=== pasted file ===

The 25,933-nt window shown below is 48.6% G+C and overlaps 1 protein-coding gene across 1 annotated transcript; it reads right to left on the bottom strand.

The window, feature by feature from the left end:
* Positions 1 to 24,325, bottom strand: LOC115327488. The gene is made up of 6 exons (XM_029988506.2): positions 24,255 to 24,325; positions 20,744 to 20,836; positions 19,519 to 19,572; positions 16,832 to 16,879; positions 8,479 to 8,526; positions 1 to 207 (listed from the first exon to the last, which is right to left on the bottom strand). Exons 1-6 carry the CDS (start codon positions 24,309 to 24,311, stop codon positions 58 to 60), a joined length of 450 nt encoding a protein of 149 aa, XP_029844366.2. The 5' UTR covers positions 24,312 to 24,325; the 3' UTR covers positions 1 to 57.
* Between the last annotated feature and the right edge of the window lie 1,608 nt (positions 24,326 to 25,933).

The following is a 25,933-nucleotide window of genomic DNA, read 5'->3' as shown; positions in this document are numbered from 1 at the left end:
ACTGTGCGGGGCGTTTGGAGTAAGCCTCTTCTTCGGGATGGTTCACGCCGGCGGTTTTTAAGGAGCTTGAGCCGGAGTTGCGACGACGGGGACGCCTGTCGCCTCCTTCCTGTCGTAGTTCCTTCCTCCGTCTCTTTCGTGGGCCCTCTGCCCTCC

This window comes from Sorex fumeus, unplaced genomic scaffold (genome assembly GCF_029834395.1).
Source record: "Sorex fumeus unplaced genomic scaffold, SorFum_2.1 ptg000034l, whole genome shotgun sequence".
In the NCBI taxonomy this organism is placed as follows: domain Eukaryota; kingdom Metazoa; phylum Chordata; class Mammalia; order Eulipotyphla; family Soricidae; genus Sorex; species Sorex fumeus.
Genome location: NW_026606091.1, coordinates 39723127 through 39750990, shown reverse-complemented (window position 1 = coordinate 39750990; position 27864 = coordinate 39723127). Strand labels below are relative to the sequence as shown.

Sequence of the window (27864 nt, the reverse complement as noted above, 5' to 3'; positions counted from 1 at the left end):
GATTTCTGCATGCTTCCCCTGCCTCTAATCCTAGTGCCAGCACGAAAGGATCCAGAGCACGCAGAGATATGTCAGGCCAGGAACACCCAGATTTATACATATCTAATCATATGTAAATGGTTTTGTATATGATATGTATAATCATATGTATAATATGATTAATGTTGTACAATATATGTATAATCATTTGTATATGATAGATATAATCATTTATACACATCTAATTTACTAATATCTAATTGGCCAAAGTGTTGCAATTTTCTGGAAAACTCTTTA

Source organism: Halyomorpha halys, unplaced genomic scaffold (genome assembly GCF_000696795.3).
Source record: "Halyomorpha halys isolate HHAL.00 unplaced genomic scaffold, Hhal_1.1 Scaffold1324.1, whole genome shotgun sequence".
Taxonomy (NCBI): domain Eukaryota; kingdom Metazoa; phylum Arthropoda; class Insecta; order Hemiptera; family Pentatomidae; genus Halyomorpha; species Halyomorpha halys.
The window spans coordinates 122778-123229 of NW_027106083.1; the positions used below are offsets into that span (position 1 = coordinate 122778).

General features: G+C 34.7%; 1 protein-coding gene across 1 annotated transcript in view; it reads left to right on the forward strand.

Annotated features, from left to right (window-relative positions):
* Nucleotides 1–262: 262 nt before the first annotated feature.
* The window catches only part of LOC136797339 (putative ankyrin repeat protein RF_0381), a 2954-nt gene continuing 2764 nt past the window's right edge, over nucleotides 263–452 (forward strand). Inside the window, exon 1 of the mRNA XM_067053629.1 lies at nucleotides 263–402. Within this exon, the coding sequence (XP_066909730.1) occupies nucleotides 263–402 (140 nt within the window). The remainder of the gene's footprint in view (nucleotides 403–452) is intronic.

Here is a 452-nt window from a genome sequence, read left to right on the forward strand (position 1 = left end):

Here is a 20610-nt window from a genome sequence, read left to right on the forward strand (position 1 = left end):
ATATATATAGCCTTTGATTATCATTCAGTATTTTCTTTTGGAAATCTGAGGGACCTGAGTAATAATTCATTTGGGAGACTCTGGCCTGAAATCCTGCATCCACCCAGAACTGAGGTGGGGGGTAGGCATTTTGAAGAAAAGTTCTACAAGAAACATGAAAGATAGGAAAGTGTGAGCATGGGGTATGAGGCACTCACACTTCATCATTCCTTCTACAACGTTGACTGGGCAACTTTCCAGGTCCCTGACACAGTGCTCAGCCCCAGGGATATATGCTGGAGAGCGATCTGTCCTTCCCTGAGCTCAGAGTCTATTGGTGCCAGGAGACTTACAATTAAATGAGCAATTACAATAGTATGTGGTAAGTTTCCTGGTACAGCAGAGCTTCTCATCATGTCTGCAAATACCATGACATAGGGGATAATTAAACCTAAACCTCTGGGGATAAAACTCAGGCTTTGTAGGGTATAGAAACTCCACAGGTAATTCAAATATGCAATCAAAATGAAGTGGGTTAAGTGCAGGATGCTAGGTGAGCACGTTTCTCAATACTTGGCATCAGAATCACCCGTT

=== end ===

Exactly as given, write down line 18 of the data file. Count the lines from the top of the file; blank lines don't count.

Annotated features, from left to right (window-relative positions):